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Efficient breathing essential to dance conditioning

This is an excerpt from Conditioning for Dance by Eric Franklin.

Efficient breathing is important in any peak performance activity and needs to be considered part of any conditioning routine for dance. The most important muscle for breathing is the diaphragm, which consists of a large muscular dome with a flat central tendon. It is attached to the lower end of the sternum, to the lowest six ribs, and to the spine via two muscular extensions called crura. The crura are arranged vertically on the front of the spine and help to pull down the diaphragm on inhalation. The diaphragm weaves into the fibers of the transverse abdominal muscles and has various connections to thoracic and abdominal organs such as the liver. The diaphragm has three major openings: one for the esophagus, one for the aorta, and one for the vena cava.

Although we can experience the diaphragm as the most important muscle for breathing, in a sense every muscle in the body supports our inhalations and exhalations. In deep breathing during exercise, the body functions as a giant bellows involving a myriad of muscles in the breathing process. Likewise, every tense muscle, even if it is located in the foot, jaw, or hand, reduces breathing capacity.

A popular method to improve alignment and to create strength in the abdominal muscles is to pull them inward and upward toward the spine. This strategy may make you look thinner for the time you are pulling in, but it also makes breathing more difficult and reduces joint flexibility by increasing the body's general tension level. It also reduces the stability of the lumbar spine. To better understand why pulling in the abdominal muscles is not beneficial to breathing, take a brief look at the evolution of the diaphragm.

Fish don't have a diaphragm. They breathe by letting water pass through the gills and extracting oxygen, which transfers directly into the bloodstream. Land animals cannot function with gills, because air would not pass through the gills with enough pressure to be extracted. A land animal with gills would have to be running at 150 miles per hour all the time to be able to breathe! So the first land-dwelling animals evolved a system to suck air into the newly evolved lungs by expanding the ribs. This system, however, had a drawback: As the ribs expanded, the air was pulled into the space created by the widening ribs, but so were the abdominal organs. So, a connective tissue sheath was developed at the bottom of the lungs. This sheath acted as a barrier to keep the organs out of the space destined for the incoming air.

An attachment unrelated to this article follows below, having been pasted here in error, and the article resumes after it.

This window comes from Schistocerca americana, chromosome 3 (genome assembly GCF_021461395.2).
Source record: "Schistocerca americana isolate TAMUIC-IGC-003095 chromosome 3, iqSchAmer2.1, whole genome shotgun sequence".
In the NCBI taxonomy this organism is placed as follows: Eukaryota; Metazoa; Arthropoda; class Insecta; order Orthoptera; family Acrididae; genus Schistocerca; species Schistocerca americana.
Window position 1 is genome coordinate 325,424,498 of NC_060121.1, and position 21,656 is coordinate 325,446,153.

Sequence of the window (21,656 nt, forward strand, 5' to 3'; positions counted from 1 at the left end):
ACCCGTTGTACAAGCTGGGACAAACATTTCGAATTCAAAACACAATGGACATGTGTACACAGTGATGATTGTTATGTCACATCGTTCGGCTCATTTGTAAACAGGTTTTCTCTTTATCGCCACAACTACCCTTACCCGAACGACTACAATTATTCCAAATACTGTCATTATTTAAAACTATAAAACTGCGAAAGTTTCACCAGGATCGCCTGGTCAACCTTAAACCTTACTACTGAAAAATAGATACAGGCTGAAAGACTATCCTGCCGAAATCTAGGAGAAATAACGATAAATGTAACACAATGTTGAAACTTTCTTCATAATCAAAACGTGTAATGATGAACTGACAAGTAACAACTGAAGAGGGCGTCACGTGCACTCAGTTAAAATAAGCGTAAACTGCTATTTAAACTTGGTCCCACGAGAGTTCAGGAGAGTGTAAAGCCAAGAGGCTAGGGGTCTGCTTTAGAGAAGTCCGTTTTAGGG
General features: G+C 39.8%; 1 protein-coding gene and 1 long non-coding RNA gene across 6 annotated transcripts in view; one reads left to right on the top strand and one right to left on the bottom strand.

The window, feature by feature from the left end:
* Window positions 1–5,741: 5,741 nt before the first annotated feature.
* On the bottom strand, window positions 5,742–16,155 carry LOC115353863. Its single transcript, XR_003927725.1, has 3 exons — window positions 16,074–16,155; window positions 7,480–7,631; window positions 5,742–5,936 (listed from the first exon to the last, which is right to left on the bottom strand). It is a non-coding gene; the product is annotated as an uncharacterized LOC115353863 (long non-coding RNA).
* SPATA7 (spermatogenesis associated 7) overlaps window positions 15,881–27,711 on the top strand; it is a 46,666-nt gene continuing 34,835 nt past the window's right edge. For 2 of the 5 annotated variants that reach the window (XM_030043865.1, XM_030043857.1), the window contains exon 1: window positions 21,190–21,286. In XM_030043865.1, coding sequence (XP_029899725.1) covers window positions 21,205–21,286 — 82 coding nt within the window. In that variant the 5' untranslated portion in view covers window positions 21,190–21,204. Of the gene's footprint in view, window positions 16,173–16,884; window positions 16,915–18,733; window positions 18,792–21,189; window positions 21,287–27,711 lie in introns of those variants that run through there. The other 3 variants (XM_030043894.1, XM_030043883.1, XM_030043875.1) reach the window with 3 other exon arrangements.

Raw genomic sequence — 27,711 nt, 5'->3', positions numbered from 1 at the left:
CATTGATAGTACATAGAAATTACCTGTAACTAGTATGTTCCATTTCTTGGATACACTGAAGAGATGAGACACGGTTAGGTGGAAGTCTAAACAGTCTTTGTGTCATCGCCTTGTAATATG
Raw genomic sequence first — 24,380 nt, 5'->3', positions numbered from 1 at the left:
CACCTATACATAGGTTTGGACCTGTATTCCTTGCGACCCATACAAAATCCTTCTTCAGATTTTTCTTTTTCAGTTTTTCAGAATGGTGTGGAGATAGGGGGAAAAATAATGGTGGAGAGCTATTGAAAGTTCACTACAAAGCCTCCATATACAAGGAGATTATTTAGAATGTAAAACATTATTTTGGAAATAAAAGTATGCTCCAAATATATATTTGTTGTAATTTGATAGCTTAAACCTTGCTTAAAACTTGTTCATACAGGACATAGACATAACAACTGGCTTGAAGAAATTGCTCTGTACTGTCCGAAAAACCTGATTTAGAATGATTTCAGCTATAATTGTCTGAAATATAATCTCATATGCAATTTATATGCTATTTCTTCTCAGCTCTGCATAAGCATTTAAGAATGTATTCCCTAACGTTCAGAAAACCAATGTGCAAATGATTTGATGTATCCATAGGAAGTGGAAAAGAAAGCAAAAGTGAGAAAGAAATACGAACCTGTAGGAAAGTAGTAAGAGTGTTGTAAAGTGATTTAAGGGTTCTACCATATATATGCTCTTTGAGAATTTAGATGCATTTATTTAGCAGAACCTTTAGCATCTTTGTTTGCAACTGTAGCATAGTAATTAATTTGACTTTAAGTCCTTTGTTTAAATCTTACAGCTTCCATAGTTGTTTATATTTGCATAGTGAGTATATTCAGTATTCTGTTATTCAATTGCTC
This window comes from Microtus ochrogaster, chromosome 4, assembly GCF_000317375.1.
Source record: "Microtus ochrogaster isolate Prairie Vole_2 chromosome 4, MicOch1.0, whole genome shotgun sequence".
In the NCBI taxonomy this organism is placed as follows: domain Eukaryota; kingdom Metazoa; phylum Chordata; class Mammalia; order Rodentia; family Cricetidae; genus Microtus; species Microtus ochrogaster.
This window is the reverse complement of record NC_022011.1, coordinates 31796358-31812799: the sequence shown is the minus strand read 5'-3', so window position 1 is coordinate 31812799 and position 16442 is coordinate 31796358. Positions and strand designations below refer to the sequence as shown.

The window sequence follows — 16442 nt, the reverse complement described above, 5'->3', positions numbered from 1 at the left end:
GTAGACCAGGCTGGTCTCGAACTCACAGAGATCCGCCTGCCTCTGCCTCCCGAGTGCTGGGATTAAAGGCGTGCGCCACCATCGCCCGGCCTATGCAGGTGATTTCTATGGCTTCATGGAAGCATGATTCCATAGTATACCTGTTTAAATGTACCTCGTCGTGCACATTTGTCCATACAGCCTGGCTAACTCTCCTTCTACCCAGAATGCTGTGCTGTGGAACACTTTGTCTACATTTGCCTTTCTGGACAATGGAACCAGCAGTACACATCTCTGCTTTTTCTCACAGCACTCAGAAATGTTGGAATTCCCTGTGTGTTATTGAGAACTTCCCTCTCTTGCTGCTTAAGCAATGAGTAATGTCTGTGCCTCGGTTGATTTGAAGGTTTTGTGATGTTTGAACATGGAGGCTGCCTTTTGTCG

As animals became more complex, this sheath became a muscle that could push the organs down during inhalation, expanding the lungs to a greater degree. For this pushing to happen efficiently, one problem had to be solved: where to put the displaced organs. In a fish, ribs are all along the spine from head to tail, so there is no place for displaced organs to go. In mammals, the ribs reach down only to the twelfth thoracic vertebrae. The lower ribs were replaced by the abdominal muscles that function as elastic rib replacements in conjunction with diaphragmatic breathing. The vestiges of the actual ribs are the transverse processes of the lumbar and cervical vertebrae, which now serve as important attachments for spinal muscles.

The abdominal muscles owe their existence to breathing, not to pelvic positioning or alignment. They carry much of the weight of the organs in four-legged animals (and crawling babies). If you pull the abdominals inward, you will push the organs against the diaphragm, which is then not able to properly move downward during inhalation. The diaphragm and abdominal muscles are antagonists--when the one lengthens, the other shortens. You may want to sacrifice some breathing for a leaner look and the illusion of strength, but by doing so you create other problems.

The crura of the diaphragm have fibrous connections to the most important hip flexor muscles, the psoas major and the iliacus, known collectively as the iliopsoas. If you pull the abdominal wall inward, you not only have trouble breathing, but you also lose some of the power and flexibility in the hip joint, spine, and shoulder girdle. If you think you need to correct your pelvic alignment by pulling in the abdominal wall, it may be time to instead look at improving organ tone, balancing the joint movement in the pelvis, spine, and legs, and conditioning the iliopsoas and deep lumbar spinal musculature.

On exhalation the abdominals help push the organs back up into the diaphragm, helping the lungs to expel air. The shallow breathing resulting from holding the abdominals reduces their natural conditioning; the deeper you breathe, the more the abdominal muscles condition, 24 hours a day. This superior abdominal exercise also provides you with more energy than a holding strategy. Also, when you hold in the belly, you compensate by breathing with the upper chest, raising your center of gravity and making you less stable for turns and balances. Upper chest breathing tends to make you feel anxious and tense, hence the need to concentrate on abdominal breathing.

The abdominal organs actually aid inspiration by using their weight to pull the diaphragm down. Expiration is aided by the lungs, which retract elastically on exhalation and help to pull the diaphragm upward. Therefore, organ-assisted breathing is impeded by habitually pulling in the belly (Schiebler, Schmidt, and Zilles 1997).

Once you have gained deep pelvic strength and balance, you will have more flexibility and better pelvic alignment, feel less high-strung, and even have flatter-looking abdominal muscles.


This is an excerpt from Conditioning for Dance.

More Excerpts From Conditioning for Dance